NFL Stat Predictions: 4 Darkhorse Candidates to Lead the NFL in Sacks

Craig RondinoneCorrespondent IJune 7, 2012

Mario who?  Houston will not miss Williams wtih Barwin smacking and sacking QBs.
Mario who? Houston will not miss Williams wtih Barwin smacking and sacking QBs.Jamie Squire/Getty Images

Fantasy football owners and stat geeks are probably debating as we speak about which defensive ends and outside linebackers will be battling it out to be the No. 1 quarterback sacker in the NFL in 2012.   

We know the top contenders to lead the league in sacks. Minnesota’s Jared Allen bested all QB haters with 22 sacks in 2011. Dallas’ DeMarcus Ware has recorded 91.5 sacks over the last half-dozen years. And New York’s Jason Pierre-Paul, Denver’s Von Miller and San Francisco’s Aldon Smith are up-and-coming sack artists who have already had double-digit sack seasons early in their careers and have the potential to have 20-sack campaigns as soon as 2012. 

But what about some of the dark horses? Which pass-rush specialists could come out of nowhere and steal the sacks crown like Darrell Revis steals receivers’ receptions?  

Here are four dark horse candidates to lead the NFL in sacks in 2012. Note: Baltimore’s basketball-loving Terrell Suggs is not one of them.   

Connor Barwin, Houston Texans (LB)

Mario Williams was not missed much when the talented linebacker/defensive end hybrid suffered a season-ending injury for Houston last season. Barwin stepped right in and stepped right up, harassing quarterbacks like paparazzi harass the Kardashians.

Barwin finished the season with 11.5 sacks, 9.5 of which came during the Texans’ final eight contests when Barwin was seeing more pass-rushing time with Williams sidelined. His speed around the end was too much for opposing offensive tackles and tight ends.  

With Williams now in Buffalo after signing a multi-million dollar deal, Barwin will be Houston’s main source of sacks. Look for defensive coordinator Wade Phillips to find new and innovative ways to utilize Barwin’s abilities and make him one of the top sack men in the sport.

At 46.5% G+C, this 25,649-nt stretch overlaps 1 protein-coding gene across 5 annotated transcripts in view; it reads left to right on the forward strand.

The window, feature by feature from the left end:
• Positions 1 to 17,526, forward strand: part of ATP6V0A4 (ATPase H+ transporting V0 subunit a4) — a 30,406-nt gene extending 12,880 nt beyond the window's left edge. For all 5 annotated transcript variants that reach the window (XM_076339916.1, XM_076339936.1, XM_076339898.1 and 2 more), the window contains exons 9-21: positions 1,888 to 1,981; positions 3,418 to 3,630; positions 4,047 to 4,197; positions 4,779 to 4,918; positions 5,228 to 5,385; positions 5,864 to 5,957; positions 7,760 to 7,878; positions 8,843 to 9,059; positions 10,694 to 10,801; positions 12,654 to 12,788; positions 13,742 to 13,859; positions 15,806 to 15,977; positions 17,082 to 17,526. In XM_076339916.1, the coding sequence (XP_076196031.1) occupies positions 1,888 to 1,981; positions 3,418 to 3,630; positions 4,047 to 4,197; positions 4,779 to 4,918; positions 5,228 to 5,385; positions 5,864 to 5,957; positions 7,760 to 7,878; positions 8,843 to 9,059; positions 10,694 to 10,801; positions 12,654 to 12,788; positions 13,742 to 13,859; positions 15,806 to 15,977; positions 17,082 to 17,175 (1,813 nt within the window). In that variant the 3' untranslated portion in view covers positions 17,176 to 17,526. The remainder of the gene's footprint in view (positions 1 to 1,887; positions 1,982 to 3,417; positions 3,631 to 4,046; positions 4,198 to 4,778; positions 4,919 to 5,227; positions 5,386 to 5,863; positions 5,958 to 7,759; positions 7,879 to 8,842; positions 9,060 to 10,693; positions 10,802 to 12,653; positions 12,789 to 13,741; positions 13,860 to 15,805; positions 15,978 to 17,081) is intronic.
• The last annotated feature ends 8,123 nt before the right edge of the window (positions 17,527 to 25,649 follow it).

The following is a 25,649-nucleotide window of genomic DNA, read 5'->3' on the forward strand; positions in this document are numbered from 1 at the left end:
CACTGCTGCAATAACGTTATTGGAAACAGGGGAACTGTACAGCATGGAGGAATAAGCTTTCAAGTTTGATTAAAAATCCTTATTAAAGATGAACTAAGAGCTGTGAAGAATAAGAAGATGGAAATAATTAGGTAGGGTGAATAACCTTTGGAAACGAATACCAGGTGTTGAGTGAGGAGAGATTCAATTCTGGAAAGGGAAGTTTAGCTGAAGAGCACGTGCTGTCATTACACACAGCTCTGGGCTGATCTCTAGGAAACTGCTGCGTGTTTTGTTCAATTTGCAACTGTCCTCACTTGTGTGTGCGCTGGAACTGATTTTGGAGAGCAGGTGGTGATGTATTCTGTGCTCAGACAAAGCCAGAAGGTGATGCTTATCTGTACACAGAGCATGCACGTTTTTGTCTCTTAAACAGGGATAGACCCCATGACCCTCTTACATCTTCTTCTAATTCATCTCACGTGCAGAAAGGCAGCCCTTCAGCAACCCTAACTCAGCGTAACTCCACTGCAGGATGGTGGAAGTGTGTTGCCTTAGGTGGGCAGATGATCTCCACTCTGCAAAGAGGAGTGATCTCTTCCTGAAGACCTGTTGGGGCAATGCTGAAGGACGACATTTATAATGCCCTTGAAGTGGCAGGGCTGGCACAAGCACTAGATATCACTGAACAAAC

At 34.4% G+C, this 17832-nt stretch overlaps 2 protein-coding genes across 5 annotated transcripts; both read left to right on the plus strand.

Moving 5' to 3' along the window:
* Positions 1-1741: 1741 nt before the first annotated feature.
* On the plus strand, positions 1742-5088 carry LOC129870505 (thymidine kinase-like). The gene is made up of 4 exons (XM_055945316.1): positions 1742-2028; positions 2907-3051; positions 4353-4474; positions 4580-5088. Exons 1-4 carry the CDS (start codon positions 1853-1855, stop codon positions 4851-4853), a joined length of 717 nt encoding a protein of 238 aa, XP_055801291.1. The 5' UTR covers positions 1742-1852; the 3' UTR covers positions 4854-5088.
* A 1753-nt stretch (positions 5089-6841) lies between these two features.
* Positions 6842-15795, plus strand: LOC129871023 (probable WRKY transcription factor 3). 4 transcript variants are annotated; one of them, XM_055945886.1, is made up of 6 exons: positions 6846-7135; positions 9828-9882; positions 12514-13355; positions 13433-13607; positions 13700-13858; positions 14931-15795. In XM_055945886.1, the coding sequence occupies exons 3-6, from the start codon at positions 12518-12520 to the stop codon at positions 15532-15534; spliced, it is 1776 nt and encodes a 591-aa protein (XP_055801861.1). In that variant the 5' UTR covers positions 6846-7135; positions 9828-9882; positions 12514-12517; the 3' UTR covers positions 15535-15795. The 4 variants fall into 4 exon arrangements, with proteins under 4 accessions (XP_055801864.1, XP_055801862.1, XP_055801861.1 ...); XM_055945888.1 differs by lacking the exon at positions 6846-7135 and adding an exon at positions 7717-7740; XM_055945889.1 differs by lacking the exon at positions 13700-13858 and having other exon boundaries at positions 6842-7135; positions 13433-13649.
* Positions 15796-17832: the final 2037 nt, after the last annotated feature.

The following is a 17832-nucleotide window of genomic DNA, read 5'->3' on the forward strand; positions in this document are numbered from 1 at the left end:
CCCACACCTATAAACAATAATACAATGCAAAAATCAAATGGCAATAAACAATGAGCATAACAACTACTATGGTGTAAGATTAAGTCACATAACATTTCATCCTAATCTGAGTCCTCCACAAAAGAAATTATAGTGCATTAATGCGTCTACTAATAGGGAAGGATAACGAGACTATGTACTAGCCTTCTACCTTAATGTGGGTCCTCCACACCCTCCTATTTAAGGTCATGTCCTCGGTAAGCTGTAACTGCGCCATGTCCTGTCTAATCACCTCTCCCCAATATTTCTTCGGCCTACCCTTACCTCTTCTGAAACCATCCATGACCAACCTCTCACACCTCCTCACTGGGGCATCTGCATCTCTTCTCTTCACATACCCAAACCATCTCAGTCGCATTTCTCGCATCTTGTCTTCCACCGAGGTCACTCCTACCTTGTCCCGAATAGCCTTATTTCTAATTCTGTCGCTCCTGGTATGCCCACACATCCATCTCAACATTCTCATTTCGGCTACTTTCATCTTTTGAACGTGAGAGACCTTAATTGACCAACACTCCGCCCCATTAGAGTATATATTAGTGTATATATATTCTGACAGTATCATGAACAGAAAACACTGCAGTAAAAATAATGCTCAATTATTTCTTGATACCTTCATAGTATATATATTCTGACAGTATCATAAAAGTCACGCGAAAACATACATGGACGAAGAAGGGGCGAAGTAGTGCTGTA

Cameron Wake, Miami Dolphins (LB/DE)

The former CFL standout had a down year in 2011 by only recording 8.5 sacks considering he dominated offensive linemen to the tune of 14 sacks in 2010. But all of the Dolphins seemed to struggle and suffer last season, especially on the defensive side of the ball, so it was no surprise that Wake’s numbers took a hit. 

With Miami’s coaching staff totally overhauled for 2012, you have to think new defensive coordinator Kevin Coyle will do everything in his power to make a quarterback-mashing monster. And it sounds like that is indeed the case. The Dolphins are switching to a 4-3 defense where Wake would be an undersized speedster of a defensive end. 

Because Wake was not among the top 20 in sacks last season and is 30 years old, many would consider him a long shot for the sack title. I consider him a dark horse.   

Osi Umenyiora, New York Giants (DE)

Seems like every offseason there is more talk about Umenyiora’s contract, knees and Tweets than there is about his sack totals and his improved all-around play. At least this offseason, however, one less thing will be discussed as much.

All is finally well for Osi. The temperamental, outspoken pass rusher was given a restructured one-year contract for the upcoming season and knows he is in line for a monumental payday from either the Giants or another organization if he puts up huge numbers. So Umenyiora definitely has a reason to sack and strip as many quarterbacks as humanly possible in 2012.

Umenyiora’s career-high in sacks was 14.5 back in 2005, so he will need to have the greatest (and healthiest) year of his career if he wants to snag the sack crown. But with the motivation of millions of dollars stoking his flames, look for Umenyiora to have a Pro Bowl season.  

Bruce Irvin, Seattle Seahawks (LB)

Draft experts and football fans scratched their heads like they were covered in dandruff when Seattle drafted Irvin 15th overall this past April. It not because Irvin isn’t talented. The kid had 22.5 sacks over his two-year college career at West Virginia and was one of the highest-rated pass rushers available in the draft. 

But Irvin was thought by most to be a player drafted later in the first round and not in the middle of it. Head coach Pete Carroll and the Seahawks needed a premier pass rusher as badly as Justin Blackmon needs a designated driver, though. Irvin is fast yet raw. A defensive guru like Carroll could mold Irvin into something special.  

Irvin could be an overrated semi-bust a la Aaron Maybin, or he could be the centerpiece of Seattle’s attack-the-quarterback defense. I choose the latter over the former and think Irvin will be a Defensive Rookie of the Year finalist and a dark horse in the sacks race.